The Doomsday Clock is a symbol which represents the likelihood of a man-made global catastrophe. Maintained since 1947 by the members of the Bulletin of the Atomic Scientists’ Science and Security Board, the clock represents an analogy for the threat of global nuclear war. Since 2007, it has also reflected climate change and new developments in the life sciences and technology that could inflict irrevocable harm to humanity.
The clock represents the hypothetical global catastrophe as “midnight” and The Bulletin’s opinion on how close the world is to a global catastrophe as a number of “minutes” to midnight. Its original setting in 1947 was seven minutes to midnight. It has been set backward and forward 23 times since then, the smallest-ever number of minutes to midnight being two (in 1953 and 2018) and the largest seventeen (in 1991). As of January 2018, the clock is set at two minutes to midnight, due to “the looming threats of nuclear war and climate change.”
The Doomsday Clock’s origin can be traced to the international group of researchers called the Chicago Atomic Scientists, who had participated in the Manhattan Project. After the atomic bombings of Hiroshima and Nagasaki, they began publishing a mimeographed newsletter and then the magazine, Bulletin of the Atomic Scientists, which, since its inception, has depicted the clock on every cover. The clock was first represented in 1947, when The Bulletin co-founder Hyman Goldsmith asked artist Martyl Langsdorf (wife of Manhattan Project research associate and Szilárd petition signatory Alexander Langsdorf, Jr.) to design a cover for the magazine’s June 1947 issue. As Eugene Rabinowitch, another co-founder of The Bulletin, explained later,The Bulletin’s clock is not a gauge to register the ups and downs of the international power struggle; it is intended to reflect basic changes in the level of continuous danger in which mankind lives in the nuclear age…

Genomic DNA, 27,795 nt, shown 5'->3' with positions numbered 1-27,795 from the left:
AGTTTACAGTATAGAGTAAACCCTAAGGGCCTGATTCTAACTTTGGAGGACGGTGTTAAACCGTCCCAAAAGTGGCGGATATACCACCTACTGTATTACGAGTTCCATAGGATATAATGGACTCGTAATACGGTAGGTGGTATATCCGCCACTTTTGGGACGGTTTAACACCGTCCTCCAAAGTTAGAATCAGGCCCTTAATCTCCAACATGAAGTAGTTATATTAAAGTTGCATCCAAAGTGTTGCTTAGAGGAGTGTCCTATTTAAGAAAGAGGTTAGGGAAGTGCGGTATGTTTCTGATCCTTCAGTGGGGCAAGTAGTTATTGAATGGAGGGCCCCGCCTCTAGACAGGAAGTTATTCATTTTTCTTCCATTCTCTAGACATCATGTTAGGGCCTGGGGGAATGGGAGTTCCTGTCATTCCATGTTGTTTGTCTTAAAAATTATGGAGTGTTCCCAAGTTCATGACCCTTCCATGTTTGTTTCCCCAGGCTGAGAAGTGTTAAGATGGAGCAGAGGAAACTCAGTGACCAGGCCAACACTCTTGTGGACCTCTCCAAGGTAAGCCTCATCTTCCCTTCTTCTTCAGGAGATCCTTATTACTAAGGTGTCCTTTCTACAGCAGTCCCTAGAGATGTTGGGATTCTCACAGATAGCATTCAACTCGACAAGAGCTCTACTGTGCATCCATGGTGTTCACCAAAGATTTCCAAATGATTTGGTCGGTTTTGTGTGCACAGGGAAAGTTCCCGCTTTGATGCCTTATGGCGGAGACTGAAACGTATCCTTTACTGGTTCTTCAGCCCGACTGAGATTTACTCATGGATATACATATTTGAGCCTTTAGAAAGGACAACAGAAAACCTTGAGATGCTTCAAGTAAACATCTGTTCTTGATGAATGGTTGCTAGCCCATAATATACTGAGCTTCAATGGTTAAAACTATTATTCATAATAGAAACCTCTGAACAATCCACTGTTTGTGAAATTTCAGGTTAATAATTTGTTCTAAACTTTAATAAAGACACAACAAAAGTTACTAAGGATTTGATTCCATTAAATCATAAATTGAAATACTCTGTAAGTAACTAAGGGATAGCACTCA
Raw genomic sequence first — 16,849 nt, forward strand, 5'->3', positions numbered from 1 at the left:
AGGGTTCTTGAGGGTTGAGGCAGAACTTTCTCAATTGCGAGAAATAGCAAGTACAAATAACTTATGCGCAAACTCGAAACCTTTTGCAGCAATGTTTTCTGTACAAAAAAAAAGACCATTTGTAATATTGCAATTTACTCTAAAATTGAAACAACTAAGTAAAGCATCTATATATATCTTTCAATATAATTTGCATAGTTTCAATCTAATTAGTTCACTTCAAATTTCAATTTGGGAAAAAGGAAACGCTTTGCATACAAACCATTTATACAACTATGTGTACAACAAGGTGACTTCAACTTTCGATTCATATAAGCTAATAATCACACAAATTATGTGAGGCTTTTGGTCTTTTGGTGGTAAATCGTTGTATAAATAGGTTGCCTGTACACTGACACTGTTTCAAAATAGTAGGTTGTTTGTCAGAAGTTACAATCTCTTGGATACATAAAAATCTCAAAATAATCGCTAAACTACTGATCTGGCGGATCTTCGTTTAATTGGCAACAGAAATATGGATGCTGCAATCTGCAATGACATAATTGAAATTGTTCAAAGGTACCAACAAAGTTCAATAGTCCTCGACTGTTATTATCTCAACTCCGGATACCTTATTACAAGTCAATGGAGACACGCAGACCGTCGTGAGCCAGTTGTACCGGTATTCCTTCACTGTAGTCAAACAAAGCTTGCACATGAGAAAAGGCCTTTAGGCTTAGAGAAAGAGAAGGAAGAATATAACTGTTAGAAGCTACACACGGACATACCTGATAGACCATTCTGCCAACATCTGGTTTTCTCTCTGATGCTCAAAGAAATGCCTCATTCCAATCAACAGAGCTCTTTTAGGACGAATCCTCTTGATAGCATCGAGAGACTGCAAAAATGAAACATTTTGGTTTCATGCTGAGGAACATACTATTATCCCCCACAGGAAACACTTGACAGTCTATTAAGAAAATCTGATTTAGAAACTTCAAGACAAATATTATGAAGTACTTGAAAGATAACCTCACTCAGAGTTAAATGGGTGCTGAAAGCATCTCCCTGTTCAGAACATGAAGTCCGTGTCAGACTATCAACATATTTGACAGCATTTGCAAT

Langsdorf chose a clock to reflect the urgency of the problem: like a countdown, the clock suggests that destruction will naturally occur unless someone takes action to stop it.In January 2007, designer Michael Bierut, who was on The Bulletin’s Governing Board, redesigned the clock to give it a more modern feel. In 2009, The Bulletin ceased its print edition and became one of the first print publications in the U.S. to become entirely digital; the clock is now found as part of the logo on The Bulletin’s website. Information about the Doomsday Clock Symposium, a timeline of the clock’s settings, and multimedia shows about the clock’s history and culture can also be found on The Bulletin’s website.
The 5th Doomsday Clock Symposium was held on November 14, 2013, in Washington, D.C.; it was a day-long event that was open to the public and featured panelists discussing various issues on the topic “Communicating Catastrophe”. There was also an evening event at the Hirshhorn Museum and Sculpture Garden in conjunction with the Hirshhorn’s current exhibit, “Damage Control: Art and Destruction Since 1950”. The panel discussions, held at the American Association for the Advancement of Science, were streamed live from The Bulletin’s website and can still be viewed there. Reflecting international events dangerous to humankind, the clock has been adjusted 22 times since its inception in 1947, when it was set to “seven minutes to midnight”.